• mean_local_diff_corrected: The average of the local difference metric corrected by the intensity of the ECM before the puncta was born. If the puncta was present in the first image, then the correction values are taken from the first image. The units are arbitrary.
  • local_diff_corrected_p_value: The p-value for the corrected local diff values, using the same methods as the p_value column.

Everything Else

The software also produces a range of intermediate processing steps, I'll quickly walk through what you can expect to find. The 'individual_pictures' directory contains the results of the image processing pipeline. The 'tracking_matricies' directory holds the tracking matrix produced that allows the puncta to be tracked through time. The 'errors' directory has a record of the processing command executed and any associated errors thrown by the pipeline.

Fixed Image Analysis

The fixed image analysis results are all contained in the 'individual_pictures' folder. In this folder, you should find a seperate folder for each of the images in the image set you submitted. Each of the image folders contains the results of processing for that image. Take a look at 'puncta_highlight.png', you should see the puncta outlined in red and the cell edge in green. If not, you may want to go back and resubmit your images with different processing settings. All of the numerical results are in 'raw_data'.

Numerical Results

All of the numerical results are in units of pixels, even if you specified the size of your pixels in the image submission process. Also, the results for identified puncta are stored in the same row across each file. Thus, the data associated with puncta #1 is always in row #1 of the area, centroid, etc. data files. Each file is as follows:
  • Area.csv: The area in pixels of each puncta
  • Average_puncta_signal.csv: The average intensity of the pixels in each puncta
  • Centroid.csv: The location of each puncta's centroid
  • Centroid_dist_from_edge.csv: The distance between each puncta's centroid and the nearest cell edge in pixels. There might be some 'NaN' values, these indicate that the nearest "cell edge" can't be determined because the puncta is too near the edge of the field of view.
  • Eccentricity.csv: The eccentricity (a measurement of major versus minor axis) of the puncta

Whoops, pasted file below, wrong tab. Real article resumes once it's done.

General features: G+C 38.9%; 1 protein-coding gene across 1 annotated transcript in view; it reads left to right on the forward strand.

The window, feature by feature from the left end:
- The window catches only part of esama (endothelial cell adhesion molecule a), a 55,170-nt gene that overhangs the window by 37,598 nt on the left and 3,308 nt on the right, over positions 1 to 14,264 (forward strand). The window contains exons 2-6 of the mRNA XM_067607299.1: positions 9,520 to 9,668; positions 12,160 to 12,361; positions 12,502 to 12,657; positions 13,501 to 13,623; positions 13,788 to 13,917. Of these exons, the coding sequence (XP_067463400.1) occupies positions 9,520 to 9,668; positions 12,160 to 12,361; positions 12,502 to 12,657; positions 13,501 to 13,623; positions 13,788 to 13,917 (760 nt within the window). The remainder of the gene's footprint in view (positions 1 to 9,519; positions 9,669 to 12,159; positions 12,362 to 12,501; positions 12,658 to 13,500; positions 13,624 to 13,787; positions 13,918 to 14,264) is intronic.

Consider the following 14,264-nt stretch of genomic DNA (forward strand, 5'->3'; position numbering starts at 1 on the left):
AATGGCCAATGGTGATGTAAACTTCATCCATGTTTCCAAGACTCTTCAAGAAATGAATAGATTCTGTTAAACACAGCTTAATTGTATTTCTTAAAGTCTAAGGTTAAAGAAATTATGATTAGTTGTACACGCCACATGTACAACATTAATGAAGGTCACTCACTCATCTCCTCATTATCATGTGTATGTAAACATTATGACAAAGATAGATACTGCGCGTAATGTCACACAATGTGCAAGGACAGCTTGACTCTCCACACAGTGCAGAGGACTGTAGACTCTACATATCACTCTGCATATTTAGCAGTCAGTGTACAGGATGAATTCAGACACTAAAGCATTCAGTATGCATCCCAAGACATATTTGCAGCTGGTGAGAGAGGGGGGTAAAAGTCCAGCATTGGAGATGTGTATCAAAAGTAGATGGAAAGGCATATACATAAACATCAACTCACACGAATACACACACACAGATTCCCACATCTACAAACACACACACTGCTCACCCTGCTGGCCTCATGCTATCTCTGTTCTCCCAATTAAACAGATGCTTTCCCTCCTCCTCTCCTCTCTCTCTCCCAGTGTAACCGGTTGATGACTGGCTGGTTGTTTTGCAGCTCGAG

• gel_background_intensity.csv: The average intensity of the ECM in the region within the local background region of the puncta. The local background region is defined as the area within five pixels of the puncta, that aren't another
  • gel_intensity_puncta.csv: The average intensity of the ECM underneath each puncta.
  • Local_gel_diff.csv: The difference between the background the puncta ECM intensities. Positive values indicate that the background region is of higher intensity than the region underneath the puncta.
You can match between the results in these files and the images using the 'gel_nums.jpg' and 'puncta_nums.jpg' files. These visualizations have the unique puncta numbers in blue next to each puncta. The image size is blown up 4 times (to make sure clustered puncta numbers can be identified), so you will probably have to zoom in to pick out each number.

Picking Out Invadopodia/Not Invadopodia

I would use the values in Local_gel_diff to determine a threshold at which to call a puncta an invadopodia or not invadopodia. Determining this threshold is a bit subjective, but I would attempt to find several examples of characteristic invadopodia. From there, I would lookup each puncta's identifiying number (see the 'gel_nums.jpg' and 'puncta_nums.jpg' files) and compile a set of verified puncta Local_gel_diff invadopodia values. This value for invadopodia should be positive, indicating that the ECM is more intense on average outside the puncta than immediately underneath it.